Our experience after that depended upon the attraction we were at. We went on the jungle cruise with our 4, my parents, my sister, my brother-in-law, and their 2 kids. Because we all wanted to be in the same boat, the man explained there were only so many wheelchair accessible boats, and since families with wheelchairs were already waiting it would take about 20 min. He wrote on a paper group of 10, after whatever time 20 min later was. So we went up and got on the flying carpets ride, (the newborn stayed on the ground with my dad), and then my niece met Jasmine while we got something to drink, and then we went on the jungle cruise.
Just the four of us went on the Finding Nemo, The Seas, or whatever it's called ride at Epcot. There, we just pushed the stroller all the way up until we got into the shells you ride in and when we got off of the ride, our stroller was waiting for us to go through the aquarium area (all other strollers had to be parked about 100 feet from the building). There was a small wait in the line, but Disney lines always have really neat stuff to see anyways, and with DS having the personal space from his stroller, for us: the wait wasn't bad.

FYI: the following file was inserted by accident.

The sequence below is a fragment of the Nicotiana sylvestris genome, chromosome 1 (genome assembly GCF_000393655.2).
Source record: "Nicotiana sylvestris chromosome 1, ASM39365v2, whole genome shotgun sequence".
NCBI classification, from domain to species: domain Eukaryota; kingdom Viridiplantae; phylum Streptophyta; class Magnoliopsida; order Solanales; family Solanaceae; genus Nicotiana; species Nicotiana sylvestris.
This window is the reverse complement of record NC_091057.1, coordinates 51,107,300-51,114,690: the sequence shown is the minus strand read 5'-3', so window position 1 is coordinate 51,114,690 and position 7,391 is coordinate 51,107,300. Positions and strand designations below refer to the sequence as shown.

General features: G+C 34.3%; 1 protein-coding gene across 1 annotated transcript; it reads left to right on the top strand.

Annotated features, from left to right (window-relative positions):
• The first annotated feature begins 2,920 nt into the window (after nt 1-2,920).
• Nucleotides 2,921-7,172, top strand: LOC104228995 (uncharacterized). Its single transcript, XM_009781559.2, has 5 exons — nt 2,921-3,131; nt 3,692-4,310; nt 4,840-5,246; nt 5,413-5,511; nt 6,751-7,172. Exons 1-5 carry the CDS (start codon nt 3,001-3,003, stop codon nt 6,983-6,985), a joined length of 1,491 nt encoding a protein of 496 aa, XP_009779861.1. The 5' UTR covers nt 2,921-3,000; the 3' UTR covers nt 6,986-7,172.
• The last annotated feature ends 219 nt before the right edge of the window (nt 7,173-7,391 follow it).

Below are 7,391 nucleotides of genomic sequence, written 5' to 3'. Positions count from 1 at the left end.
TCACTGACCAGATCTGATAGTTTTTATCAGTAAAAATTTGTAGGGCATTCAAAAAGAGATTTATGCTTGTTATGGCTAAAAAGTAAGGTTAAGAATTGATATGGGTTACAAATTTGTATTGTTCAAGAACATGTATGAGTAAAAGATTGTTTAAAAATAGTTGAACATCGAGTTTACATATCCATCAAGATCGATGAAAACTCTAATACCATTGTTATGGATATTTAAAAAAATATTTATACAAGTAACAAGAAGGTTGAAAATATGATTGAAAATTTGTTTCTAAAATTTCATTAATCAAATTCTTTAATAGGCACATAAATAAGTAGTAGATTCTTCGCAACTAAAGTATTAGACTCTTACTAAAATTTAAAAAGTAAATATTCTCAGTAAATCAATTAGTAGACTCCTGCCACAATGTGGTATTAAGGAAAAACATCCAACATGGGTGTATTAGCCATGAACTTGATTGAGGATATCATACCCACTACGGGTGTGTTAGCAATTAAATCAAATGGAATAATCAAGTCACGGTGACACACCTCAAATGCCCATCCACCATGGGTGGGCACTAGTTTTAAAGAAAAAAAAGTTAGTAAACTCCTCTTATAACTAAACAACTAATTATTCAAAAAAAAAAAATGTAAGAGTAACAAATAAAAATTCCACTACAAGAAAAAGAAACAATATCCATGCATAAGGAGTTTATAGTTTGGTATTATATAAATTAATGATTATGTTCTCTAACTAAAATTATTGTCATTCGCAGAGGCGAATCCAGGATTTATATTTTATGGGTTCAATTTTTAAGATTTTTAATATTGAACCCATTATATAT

We wanted to go on Goofys Barnyard whatever its called roller coaster just DS and myself, but we needed to push the double stroller all the way up, and daddy and baby needed to not go on the ride. The ladies there, just put us straight into the fast pass lane.